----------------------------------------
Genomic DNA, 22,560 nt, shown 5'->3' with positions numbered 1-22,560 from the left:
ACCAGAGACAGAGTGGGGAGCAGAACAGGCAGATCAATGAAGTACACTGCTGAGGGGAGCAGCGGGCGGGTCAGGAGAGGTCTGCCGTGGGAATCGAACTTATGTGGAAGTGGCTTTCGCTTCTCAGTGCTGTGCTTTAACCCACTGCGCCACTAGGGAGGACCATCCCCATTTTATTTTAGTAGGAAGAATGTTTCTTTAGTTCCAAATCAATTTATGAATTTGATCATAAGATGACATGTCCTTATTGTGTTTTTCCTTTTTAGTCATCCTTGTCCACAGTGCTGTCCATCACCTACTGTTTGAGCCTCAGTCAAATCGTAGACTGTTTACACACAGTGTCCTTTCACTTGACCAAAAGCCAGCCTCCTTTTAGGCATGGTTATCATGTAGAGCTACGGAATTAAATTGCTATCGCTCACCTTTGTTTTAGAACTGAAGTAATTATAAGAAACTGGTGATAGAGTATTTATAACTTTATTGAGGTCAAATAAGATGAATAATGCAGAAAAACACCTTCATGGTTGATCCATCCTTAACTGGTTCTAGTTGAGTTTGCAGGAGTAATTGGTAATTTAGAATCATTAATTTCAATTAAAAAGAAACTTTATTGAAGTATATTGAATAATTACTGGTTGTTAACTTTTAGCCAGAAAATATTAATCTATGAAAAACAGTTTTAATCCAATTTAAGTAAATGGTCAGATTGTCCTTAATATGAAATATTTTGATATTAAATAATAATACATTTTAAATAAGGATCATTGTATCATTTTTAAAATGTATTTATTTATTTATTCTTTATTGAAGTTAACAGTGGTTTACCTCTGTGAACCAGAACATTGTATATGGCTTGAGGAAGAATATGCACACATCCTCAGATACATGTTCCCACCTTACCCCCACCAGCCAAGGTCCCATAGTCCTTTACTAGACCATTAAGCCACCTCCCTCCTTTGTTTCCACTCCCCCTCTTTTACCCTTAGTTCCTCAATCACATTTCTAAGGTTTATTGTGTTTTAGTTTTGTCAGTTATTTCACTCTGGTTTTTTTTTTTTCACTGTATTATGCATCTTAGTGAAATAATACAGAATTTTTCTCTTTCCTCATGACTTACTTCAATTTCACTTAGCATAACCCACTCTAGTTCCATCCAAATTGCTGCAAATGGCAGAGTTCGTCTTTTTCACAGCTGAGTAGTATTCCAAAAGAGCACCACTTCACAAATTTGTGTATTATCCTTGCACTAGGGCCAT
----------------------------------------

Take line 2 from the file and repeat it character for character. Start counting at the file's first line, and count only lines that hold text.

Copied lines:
ACCAGAGACAGAGTGGGGAGCAGAACAGGCAGATCAATGAAGTACACTGCTGAGGGGAGCAGCGGGCGGGTCAGGAGAGGTCTGCCGTGGGAATCGAACTTATGTGGAAGTGGCTTTCGCTTCTCAGTGCTGTGCTTTAACCCACTGCGCCACTAGGGAGGACCATCCCCATTTTATTTTAGTAGGAAGAATGTTTCTTTAGTTCCAAATCAATTTATGAATTTGATCATAAGATGACATGTCCTTATTGTGTTTTTCCTTTTTAGTCATCCTTGTCCACAGTGCTGTCCATCACCTACTGTTTGAGCCTCAGTCAAATCGTAGACTGTTTACACACAGTGTCCTTTCACTTGACCAAAAGCCAGCCTCCTTTTAGGCATGGTTATCATGTAGAGCTACGGAATTAAATTGCTATCGCTCACCTTTGTTTTAGAACTGAAGTAATTATAAGAAACTGGTGATAGAGTATTTATAACTTTATTGAGGTCAAATAAGATGAATAATGCAGAAAAACACCTTCATGGTTGATCCATCCTTAACTGGTTCTAGTTGAGTTTGCAGGAGTAATTGGTAATTTAGAATCATTAATTTCAATTAAAAAGAAACTTTATTGAAGTATATTGAATAATTACTGGTTGTTAACTTTTAGCCAGAAAATATTAATCTATGAAAAACAGTTTTAATCCAATTTAAGTAAATGGTCAGATTGTCCTTAATATGAAATATTTTGATATTAAATAATAATACATTTTAAATAAGGATCATTGTATCATTTTTAAAATGTATTTATTTATTTATTCTTTATTGAAGTTAACAGTGGTTTACCTCTGTGAACCAGAACATTGTATATGGCTTGAGGAAGAATATGCACACATCCTCAGATACATGTTCCCACCTTACCCCCACCAGCCAAGGTCCCATAGTCCTTTACTAGACCATTAAGCCACCTCCCTCCTTTGTTTCCACTCCCCCTCTTTTACCCTTAGTTCCTCAATCACATTTCTAAGGTTTATTGTGTTTTAGTTTTGTCAGTTATTTCACTCTGGTTTTTTTTTTTTCACTGTATTATGCATCTTAGTGAAATAATACAGAATTTTTCTCTTTCCTCATGACTTACTTCAATTTCACTTAGCATAACCCACTCTAGTTCCATCCAAATTGCTGCAAATGGCAGAGTTCGTCTTTTTCACAGCTGAGTAGTATTCCAAAAGAGCACCACTTCACAAATTTGTGTATTATCCTTGCACTAGGGCCAT